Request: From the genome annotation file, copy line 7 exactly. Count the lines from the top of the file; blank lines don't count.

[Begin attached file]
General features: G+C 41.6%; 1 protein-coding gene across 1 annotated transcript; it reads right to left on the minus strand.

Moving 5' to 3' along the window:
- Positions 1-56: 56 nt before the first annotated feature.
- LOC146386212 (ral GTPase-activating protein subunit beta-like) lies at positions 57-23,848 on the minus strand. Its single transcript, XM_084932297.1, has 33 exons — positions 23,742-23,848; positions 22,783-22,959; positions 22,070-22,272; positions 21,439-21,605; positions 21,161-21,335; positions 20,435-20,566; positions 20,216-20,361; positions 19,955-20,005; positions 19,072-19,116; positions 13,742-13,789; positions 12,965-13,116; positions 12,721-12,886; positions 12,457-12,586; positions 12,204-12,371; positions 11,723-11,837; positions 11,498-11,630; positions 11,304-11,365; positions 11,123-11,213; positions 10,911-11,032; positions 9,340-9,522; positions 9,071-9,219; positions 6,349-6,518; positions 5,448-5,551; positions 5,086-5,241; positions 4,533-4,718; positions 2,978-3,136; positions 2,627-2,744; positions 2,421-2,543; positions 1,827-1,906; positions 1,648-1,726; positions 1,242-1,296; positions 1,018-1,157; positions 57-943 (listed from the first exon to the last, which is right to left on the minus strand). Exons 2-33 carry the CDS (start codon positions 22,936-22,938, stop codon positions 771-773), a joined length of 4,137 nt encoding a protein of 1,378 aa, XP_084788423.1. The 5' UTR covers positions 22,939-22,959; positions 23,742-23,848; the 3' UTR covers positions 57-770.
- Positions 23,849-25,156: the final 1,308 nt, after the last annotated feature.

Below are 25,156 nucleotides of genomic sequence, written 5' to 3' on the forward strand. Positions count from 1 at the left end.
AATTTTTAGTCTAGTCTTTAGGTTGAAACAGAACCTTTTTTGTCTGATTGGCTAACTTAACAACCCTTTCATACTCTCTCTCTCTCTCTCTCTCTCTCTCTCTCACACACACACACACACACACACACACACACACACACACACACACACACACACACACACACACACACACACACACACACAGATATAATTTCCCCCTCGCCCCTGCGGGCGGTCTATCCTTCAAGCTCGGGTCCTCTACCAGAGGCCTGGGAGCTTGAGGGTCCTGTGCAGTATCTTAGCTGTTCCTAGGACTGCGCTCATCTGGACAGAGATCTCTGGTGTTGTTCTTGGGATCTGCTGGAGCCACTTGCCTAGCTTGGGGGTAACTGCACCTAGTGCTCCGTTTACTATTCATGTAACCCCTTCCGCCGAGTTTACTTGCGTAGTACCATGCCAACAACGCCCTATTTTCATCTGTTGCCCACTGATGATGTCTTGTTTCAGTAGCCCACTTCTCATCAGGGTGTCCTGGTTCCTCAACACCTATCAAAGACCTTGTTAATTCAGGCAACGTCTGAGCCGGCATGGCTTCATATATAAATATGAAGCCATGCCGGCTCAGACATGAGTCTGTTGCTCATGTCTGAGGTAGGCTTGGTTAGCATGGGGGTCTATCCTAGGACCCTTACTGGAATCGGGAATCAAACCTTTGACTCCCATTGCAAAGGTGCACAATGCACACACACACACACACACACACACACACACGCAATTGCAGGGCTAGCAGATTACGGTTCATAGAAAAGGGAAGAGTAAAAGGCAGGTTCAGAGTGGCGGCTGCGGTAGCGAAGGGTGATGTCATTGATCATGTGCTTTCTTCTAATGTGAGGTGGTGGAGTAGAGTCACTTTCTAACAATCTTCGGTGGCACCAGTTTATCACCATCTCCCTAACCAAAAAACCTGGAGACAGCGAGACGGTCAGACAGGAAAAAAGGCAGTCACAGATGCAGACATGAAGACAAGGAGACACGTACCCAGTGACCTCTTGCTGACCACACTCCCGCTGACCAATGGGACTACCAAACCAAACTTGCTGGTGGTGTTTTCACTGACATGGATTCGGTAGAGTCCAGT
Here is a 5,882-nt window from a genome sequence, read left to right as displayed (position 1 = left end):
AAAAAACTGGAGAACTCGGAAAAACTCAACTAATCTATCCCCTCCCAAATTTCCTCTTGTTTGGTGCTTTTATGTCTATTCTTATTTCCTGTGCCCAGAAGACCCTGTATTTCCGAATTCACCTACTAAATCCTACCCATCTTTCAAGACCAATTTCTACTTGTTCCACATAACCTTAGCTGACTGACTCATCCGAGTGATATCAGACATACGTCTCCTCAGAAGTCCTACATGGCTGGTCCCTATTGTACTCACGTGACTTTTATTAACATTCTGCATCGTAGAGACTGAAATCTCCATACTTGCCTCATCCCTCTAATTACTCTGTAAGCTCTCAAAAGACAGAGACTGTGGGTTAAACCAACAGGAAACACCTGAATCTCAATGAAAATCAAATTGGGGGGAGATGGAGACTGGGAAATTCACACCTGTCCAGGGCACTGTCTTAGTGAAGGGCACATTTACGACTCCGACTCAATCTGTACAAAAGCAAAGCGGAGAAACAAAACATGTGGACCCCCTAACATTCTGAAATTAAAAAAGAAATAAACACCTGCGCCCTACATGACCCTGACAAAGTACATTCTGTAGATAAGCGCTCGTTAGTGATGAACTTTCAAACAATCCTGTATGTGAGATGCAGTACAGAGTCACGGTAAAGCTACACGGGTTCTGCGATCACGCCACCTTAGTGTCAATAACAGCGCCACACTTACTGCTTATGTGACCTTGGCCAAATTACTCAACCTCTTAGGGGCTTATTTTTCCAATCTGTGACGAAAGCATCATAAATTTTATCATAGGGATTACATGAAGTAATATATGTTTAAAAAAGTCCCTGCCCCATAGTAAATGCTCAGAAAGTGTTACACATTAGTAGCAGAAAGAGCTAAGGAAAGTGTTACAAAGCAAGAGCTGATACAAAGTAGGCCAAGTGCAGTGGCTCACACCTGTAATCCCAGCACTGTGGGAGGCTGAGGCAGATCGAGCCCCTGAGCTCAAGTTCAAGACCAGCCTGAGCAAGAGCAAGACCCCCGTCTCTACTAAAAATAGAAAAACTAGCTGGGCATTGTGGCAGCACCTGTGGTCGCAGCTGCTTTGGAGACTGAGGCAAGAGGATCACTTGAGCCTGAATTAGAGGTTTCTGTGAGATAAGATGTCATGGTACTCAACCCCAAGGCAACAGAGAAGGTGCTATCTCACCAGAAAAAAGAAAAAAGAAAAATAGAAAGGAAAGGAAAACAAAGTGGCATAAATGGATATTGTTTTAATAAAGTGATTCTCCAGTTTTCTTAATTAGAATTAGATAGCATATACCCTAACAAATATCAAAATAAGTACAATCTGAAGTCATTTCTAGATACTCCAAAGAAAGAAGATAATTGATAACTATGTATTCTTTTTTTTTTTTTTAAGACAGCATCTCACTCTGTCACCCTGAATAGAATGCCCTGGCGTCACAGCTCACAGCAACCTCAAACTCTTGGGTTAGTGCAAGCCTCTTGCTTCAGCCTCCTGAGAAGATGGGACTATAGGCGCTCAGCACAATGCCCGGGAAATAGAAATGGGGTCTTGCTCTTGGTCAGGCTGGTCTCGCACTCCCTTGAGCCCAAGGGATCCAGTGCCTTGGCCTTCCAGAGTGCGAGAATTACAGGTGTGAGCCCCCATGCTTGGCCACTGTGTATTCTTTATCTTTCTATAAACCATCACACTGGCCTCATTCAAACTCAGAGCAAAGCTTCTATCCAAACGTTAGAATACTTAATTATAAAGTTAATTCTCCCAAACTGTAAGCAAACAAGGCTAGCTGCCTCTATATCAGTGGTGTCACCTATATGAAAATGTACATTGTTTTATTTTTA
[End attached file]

AATTTTTAGTCTAGTCTTTAGGTTGAAACAGAACCTTTTTTGTCTGATTGGCTAACTTAACAACCCTTTCATACTCTCTCTCTCTCTCTCTCTCTCTCTCTCTCACACACACACACACACACACACACACACACACACACACACACACACACACACACACACACACACACACACACACACACAGATATAATTTCCCCCTCGCCCCTGCGGGCGGTCTATCCTTCAAGCTCGGGTCCTCTACCAGAGGCCTGGGAGCTTGAGGGTCCTGTGCAGTATCTTAGCTGTTCCTAGGACTGCGCTCATCTGGACAGAGATCTCTGGTGTTGTTCTTGGGATCTGCTGGAGCCACTTGCCTAGCTTGGGGGTAACTGCACCTAGTGCTCCGTTTACTATTCATGTAACCCCTTCCGCCGAGTTTACTTGCGTAGTACCATGCCAACAACGCCCTATTTTCATCTGTTGCCCACTGATGATGTCTTGTTTCAGTAGCCCACTTCTCATCAGGGTGTCCTGGTTCCTCAACACCTATCAAAGACCTTGTTAATTCAGGCAACGTCTGAGCCGGCATGGCTTCATATATAAATATGAAGCCATGCCGGCTCAGACATGAGTCTGTTGCTCATGTCTGAGGTAGGCTTGGTTAGCATGGGGGTCTATCCTAGGACCCTTACTGGAATCGGGAATCAAACCTTTGACTCCCATTGCAAAGGTGCACAATGCACACACACACACACACACACACACACACACGCAATTGCAGGGCTAGCAGATTACGGTTCATAGAAAAGGGAAGAGTAAAAGGCAGGTTCAGAGTGGCGGCTGCGGTAGCGAAGGGTGATGTCATTGATCATGTGCTTTCTTCTAATGTGAGGTGGTGGAGTAGAGTCACTTTCTAACAATCTTCGGTGGCACCAGTTTATCACCATCTCCCTAACCAAAAAACCTGGAGACAGCGAGACGGTCAGACAGGAAAAAAGGCAGTCACAGATGCAGACATGAAGACAAGGAGACACGTACCCAGTGACCTCTTGCTGACCACACTCCCGCTGACCAATGGGACTACCAAACCAAACTTGCTGGTGGTGTTTTCACTGACATGGATTCGGTAGAGTCCAGT